Managing Stress in the time of COVID-19
By Allison Doyle MSW, LICSWA
We are undoubtedly living through a very unique time in human history. COVID-19 has not only upended life as we know it in our neck of the woods, but also around the globe. For folks in our community, “business as usual” has not been usual for a while now, and may not be for some time. With the new “stay at home” order given by Governor Inslee recently, many people who were already feeling the stress of this unprecedented situation may have even more heightened feelings of fear and anxiety.
Although the stressors on industries and families seem confusing and overwhelming right now, one thing you can control is how well you take care of yourself and manage your emotions. Taking care of yourself is not only about improving your own capacity to navigate this new environment; it’s also about the well-being of all the people around you, who might look up to and depend on you. There are many tools and techniques people can use to reduce stress and manage their own anxiety.
Recognize your feelings. It may seem easier to suppress the stress and anxiety you may be feeling during this time. You may have children, a significant other, coworkers, or employees for whom you feel you need to be strong. Naming those feelings and recognizing what you are experiencing will lead to greater acceptance of those feelings and help you quickly identify when you need to adjust and use coping strategies.
Use breathing techniques. While this may seem strange to some people, breathing exercises can greatly reduce stress and help you feel more in control of your own body and mind when feeling overwhelmed. For example, try placing your hand over your heart and take 3 deep breaths: breathe in through your nose and out through your mouth with pursed lips. This can help relieve tension quickly and can be done virtually anywhere, anytime.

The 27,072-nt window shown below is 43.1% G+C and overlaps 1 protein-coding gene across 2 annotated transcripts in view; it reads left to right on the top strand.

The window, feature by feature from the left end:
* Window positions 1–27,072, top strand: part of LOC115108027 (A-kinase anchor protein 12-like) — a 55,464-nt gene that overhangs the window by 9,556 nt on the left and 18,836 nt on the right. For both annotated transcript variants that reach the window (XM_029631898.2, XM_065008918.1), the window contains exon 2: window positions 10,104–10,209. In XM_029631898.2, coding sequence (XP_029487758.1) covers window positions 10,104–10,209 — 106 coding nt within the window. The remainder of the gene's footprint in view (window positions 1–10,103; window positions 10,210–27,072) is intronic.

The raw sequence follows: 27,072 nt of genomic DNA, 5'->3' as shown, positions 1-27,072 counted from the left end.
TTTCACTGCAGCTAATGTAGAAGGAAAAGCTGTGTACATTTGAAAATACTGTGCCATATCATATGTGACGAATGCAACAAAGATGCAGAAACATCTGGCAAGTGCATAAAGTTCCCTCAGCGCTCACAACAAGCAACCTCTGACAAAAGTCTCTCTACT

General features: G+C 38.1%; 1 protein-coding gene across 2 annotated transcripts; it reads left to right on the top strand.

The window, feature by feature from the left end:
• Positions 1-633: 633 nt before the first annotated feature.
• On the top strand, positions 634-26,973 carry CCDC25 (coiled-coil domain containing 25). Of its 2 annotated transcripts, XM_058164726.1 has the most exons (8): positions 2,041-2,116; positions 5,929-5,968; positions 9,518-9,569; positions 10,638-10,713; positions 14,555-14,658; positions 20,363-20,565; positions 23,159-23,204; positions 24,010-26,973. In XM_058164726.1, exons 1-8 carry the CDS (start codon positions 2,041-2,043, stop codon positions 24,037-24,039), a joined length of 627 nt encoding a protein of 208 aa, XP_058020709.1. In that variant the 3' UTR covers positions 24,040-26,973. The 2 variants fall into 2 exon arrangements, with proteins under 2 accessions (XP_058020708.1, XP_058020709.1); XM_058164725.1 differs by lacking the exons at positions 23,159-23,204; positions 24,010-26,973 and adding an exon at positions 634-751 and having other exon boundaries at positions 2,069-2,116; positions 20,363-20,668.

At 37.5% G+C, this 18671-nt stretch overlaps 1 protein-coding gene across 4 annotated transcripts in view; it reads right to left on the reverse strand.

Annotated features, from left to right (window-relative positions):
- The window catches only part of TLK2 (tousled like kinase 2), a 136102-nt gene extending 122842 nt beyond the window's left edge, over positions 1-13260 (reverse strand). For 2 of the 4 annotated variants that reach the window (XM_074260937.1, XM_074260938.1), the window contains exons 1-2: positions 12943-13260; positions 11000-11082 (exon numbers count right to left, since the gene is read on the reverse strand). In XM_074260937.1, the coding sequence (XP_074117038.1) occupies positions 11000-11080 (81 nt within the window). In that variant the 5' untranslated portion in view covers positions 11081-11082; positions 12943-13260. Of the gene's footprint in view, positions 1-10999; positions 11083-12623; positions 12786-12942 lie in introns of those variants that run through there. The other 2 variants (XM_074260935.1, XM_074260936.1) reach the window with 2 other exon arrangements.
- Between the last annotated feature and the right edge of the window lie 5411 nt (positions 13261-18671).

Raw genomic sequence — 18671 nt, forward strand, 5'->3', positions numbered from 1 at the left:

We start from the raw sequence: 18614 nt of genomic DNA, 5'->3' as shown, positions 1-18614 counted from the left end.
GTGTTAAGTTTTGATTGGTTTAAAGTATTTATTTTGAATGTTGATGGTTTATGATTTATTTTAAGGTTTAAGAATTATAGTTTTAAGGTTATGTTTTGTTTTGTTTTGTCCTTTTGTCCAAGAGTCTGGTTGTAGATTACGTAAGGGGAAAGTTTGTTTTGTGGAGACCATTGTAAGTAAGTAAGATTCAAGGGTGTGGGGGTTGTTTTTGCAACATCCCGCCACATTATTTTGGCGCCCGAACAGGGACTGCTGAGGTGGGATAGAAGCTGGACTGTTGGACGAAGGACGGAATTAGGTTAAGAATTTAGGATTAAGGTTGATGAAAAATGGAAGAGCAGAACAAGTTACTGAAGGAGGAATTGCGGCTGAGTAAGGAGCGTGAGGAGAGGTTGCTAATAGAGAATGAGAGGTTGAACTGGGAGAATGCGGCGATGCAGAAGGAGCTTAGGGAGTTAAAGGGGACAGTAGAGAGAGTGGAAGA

Experience nature. Many of us take for granted the beautiful area of the country we live in. Staying at home does not mean you can’t take a walk in your neighborhood or go for a jog. Try to get outside and connect with nature (while adhering to social distancing of course). Not only is it an easy way to get exercise, but it also has a way of easing stress that other tools cannot.
Communicate with friends and loved ones. For many of us, staying at home has created more time for us to talk to family and friends who we may not necessarily speak to all that often. Take the time to call or video chat with people in your life. Make time for meaningful conversations and open the door to sharing your feelings with others. You will likely find you are not the only one experiencing anxiety from the COVID-19 pandemic and it may bring you closer to those whom you love the most.
Practice grounding and calming exercises. The team at Catalyst worked together to create videos of our favorite grounding exercises. It’s available to anyone, for free: https://www.catalystcounseling.net/resources-for-our-community
Seek out a therapist if needed. This may be our new “normal” for a while now. Finding a therapist who will come alongside you during this time can help you process the uncertainty and find a path forward. Many therapists are switching to video therapy which will allow you to access support from your own home. Most insurance covers video therapy sessions.
If you are in crisis or need immediate support, please call Seattle's Crisis Connections (866-427-4747) or the National Suicide Prevention Hotline (1-800-273-8255).
Although we are living through uncertain times, there are many useful tools that can help us manage stress that the COVID-19 pandemic has created. Using these tips and tools may make staying at home or coping with the unknown a bit more manageable. Stay safe and be well.
Allison Doyle MSW, LICSWA is a mental health therapist at Catalyst Counseling, in Woodinville, WA.